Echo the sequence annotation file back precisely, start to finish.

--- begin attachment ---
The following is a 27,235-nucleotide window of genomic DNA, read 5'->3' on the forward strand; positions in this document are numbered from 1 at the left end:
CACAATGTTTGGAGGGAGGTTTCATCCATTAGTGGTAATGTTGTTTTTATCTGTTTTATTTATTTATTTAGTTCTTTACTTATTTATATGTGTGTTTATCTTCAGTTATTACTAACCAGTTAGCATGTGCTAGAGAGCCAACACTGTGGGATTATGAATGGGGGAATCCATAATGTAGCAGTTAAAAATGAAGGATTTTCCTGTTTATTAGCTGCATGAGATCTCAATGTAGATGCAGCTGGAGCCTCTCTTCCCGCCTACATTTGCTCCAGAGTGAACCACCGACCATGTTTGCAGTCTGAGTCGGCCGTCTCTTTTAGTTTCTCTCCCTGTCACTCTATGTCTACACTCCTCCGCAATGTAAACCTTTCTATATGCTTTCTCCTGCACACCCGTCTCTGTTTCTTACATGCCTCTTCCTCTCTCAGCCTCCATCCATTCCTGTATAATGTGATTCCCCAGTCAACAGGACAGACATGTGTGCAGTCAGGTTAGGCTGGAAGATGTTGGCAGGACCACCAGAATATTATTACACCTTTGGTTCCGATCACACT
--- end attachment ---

The following is a 27,235-nucleotide window of genomic DNA, read 5'->3' on the forward strand; positions in this document are numbered from 1 at the left end:
CACAATGTTTGGAGGGAGGTTTCATCCATTAGTGGTAATGTTGTTTTTATCTGTTTTATTTATTTATTTAGTTCTTTACTTATTTATATGTGTGTTTATCTTCAGTTATTACTAACCAGTTAGCATGTGCTAGAGAGCCAACACTGTGGGATTATGAATGGGGGAATCCATAATGTAGCAGTTAAAAATGAAGGATTTTCCTGTTTATTAGCTGCATGAGATCTCAATGTAGATGCAGCTGGAGCCTCTCTTCCCGCCTACATTTGCTCCAGAGTGAACCACCGACCATGTTTGCAGTCTGAGTCGGCCGTCTCTTTTAGTTTCTCTCCCTGTCACTCTATGTCTACACTCCTCCGCAATGTAAACCTTTCTATATGCTTTCTCCTGCACACCCGTCTCTGTTTCTTACATGCCTCTTCCTCTCTCAGCCTCCATCCATTCCTGTATAATGTGATTCCCCAGTCAACAGGACAGACATGTGTGCAGTCAGGTTAGGCTGGAAGATGTTGGCAGGACCACCAGAATATTATTACACCTTTGGTTCCGATCACACT